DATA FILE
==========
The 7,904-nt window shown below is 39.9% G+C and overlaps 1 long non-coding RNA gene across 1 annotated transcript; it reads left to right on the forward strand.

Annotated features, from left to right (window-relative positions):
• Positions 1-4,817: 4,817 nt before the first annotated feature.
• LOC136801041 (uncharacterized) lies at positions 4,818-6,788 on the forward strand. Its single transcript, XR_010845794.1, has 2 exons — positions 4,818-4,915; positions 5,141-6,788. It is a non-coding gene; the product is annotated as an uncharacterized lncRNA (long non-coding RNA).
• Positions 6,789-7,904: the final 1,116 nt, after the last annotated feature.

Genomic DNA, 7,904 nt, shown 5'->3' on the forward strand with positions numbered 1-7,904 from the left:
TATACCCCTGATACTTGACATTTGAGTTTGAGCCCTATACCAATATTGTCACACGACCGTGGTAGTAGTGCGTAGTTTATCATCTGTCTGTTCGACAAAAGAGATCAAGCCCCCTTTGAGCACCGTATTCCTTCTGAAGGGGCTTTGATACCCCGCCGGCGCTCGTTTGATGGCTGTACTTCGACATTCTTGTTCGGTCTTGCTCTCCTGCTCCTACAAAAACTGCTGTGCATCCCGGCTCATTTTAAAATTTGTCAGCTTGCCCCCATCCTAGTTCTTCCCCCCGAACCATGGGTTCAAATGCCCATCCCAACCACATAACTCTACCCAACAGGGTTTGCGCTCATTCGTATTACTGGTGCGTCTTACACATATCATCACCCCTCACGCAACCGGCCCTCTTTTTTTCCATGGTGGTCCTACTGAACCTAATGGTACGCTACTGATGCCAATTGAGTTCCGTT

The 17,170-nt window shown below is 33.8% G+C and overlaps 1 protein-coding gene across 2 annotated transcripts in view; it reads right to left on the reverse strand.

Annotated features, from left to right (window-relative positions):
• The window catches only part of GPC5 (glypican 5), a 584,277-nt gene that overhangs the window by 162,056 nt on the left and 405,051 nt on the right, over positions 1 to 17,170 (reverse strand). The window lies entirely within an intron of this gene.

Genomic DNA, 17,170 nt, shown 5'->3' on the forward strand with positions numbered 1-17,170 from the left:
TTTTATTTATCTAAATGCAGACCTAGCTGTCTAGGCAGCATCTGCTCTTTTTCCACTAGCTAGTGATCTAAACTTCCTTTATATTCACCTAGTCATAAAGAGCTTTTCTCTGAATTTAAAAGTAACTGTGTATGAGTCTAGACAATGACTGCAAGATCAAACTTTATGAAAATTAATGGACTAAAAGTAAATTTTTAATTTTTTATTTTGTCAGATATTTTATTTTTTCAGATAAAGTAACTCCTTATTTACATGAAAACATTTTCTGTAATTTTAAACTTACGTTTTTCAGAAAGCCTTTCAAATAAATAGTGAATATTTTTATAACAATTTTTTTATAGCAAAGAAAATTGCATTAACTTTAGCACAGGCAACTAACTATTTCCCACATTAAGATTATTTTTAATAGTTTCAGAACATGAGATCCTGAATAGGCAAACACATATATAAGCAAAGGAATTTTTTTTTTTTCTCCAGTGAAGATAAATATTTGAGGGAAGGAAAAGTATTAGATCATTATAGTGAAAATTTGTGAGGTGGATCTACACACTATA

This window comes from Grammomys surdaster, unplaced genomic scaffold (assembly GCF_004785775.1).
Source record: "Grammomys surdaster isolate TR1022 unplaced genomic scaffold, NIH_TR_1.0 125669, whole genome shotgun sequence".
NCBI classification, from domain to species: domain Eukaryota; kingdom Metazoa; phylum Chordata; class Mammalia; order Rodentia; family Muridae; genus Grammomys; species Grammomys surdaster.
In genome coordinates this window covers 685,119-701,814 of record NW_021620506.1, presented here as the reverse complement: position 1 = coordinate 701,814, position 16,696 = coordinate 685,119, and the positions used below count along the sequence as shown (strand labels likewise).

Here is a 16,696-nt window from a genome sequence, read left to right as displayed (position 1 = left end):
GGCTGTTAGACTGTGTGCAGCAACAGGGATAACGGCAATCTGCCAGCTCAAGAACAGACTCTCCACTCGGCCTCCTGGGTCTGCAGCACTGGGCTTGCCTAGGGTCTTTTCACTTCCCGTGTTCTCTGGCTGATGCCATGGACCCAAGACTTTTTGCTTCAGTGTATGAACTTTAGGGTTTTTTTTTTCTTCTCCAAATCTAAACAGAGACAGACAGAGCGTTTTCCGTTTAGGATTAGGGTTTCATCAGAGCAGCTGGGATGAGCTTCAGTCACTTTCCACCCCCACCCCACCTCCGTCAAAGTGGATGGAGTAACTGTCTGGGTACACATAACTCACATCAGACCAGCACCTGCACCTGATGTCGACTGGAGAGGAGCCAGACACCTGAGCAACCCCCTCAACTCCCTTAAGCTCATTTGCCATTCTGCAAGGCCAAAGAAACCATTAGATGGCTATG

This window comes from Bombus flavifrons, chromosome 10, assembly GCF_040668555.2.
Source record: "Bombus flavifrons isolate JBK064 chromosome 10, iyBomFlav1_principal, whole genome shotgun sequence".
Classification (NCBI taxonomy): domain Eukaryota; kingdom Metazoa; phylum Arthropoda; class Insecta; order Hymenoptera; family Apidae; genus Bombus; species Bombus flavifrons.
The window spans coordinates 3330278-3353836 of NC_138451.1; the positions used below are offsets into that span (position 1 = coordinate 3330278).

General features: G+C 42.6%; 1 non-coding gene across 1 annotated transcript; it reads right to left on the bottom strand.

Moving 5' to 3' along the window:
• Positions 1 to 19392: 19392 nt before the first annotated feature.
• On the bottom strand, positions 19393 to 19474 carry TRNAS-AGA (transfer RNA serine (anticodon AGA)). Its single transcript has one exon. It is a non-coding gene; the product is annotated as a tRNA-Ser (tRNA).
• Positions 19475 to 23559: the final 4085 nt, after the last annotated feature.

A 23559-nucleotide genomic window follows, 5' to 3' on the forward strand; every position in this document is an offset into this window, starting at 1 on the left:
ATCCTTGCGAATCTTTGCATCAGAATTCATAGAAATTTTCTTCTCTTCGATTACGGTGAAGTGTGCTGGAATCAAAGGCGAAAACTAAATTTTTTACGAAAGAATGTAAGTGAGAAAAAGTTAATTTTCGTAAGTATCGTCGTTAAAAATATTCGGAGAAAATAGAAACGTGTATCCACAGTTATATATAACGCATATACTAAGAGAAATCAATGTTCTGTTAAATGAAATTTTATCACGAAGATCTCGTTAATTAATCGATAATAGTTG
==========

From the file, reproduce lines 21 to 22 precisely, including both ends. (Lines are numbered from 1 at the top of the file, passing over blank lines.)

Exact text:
Classification (NCBI taxonomy): domain Eukaryota; kingdom Metazoa; phylum Arthropoda; class Insecta; order Hymenoptera; family Apidae; genus Bombus; species Bombus flavifrons.
The window spans coordinates 3330278-3353836 of NC_138451.1; the positions used below are offsets into that span (position 1 = coordinate 3330278).